As the streets of Madison, Wisconsin and inside the capitol fill with protesters the country’s eyes are glued to the high emotions that started last Tuesday. Thousands of people are now demonstrating for a second week of protests against the Republican governor Scott Walker’s plan, which opponents say would break the back of the state’s public employee unions. Supporters of the proposal say it is needed to control state debt and spending.
Wisconsin, where the first demonstrations were staged Feb. 6 outside the governor’s residence, has become the flash point for a nationwide struggle over efforts to roll back pay, benefits and bargaining rights for government workers.
If the majority Republicans prevail, other states could be emboldened to take on the powerful unions.
Fourteen Democratic state senators, who have left Wisconsin to deny the legislature a quorum needed to consider the proposal, have “failed to do their jobs,” Walker said.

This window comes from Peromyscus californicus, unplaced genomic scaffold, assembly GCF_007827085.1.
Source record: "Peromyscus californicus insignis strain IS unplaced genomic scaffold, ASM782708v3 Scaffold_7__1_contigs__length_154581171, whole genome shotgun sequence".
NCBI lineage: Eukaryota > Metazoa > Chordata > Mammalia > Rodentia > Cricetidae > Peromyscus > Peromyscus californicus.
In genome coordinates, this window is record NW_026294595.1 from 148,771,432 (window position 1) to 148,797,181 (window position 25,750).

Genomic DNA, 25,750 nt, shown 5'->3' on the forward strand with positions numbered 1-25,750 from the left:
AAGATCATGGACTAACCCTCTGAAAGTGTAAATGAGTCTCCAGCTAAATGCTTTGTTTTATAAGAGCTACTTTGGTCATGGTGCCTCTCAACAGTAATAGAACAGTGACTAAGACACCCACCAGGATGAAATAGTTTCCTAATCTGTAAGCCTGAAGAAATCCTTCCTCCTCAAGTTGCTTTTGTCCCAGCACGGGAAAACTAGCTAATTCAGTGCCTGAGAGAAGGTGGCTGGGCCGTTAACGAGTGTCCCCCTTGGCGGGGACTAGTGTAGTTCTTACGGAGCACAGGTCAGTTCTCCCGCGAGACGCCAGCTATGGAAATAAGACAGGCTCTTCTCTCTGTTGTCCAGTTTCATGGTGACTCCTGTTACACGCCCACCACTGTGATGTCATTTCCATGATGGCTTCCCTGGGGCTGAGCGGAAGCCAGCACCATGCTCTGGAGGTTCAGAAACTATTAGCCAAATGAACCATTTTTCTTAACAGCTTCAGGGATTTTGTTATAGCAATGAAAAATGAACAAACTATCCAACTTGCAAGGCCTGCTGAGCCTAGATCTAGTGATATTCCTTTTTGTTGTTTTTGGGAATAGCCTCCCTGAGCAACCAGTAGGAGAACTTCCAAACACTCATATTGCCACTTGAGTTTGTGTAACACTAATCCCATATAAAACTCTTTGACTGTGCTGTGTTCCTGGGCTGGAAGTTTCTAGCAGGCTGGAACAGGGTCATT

One of the Democratic senators has said they are prepared to be away for weeks.
The Wisconsin State Assembly is due to take up the proposals Tuesday. Republicans have a large enough majority to reach a quorum without the Democrats.
A major showing was expected Monday, when the Wisconsin Education Association Council, representing about 98,000 public education employees, is set to hold a rally.
Those backing the proposal were planning a nationwide demonstration Tuesday, said Ned Ryun, the head of American Majority, which sponsored a rally Saturday attended by about 5,000 supporters of the conservative tea party movement.
“If the governor of Wisconsin is successfully in eliminating that right, it’s going to happen country wide. Other states will soon follow,” says John Carr, president of Education Support Employees Association.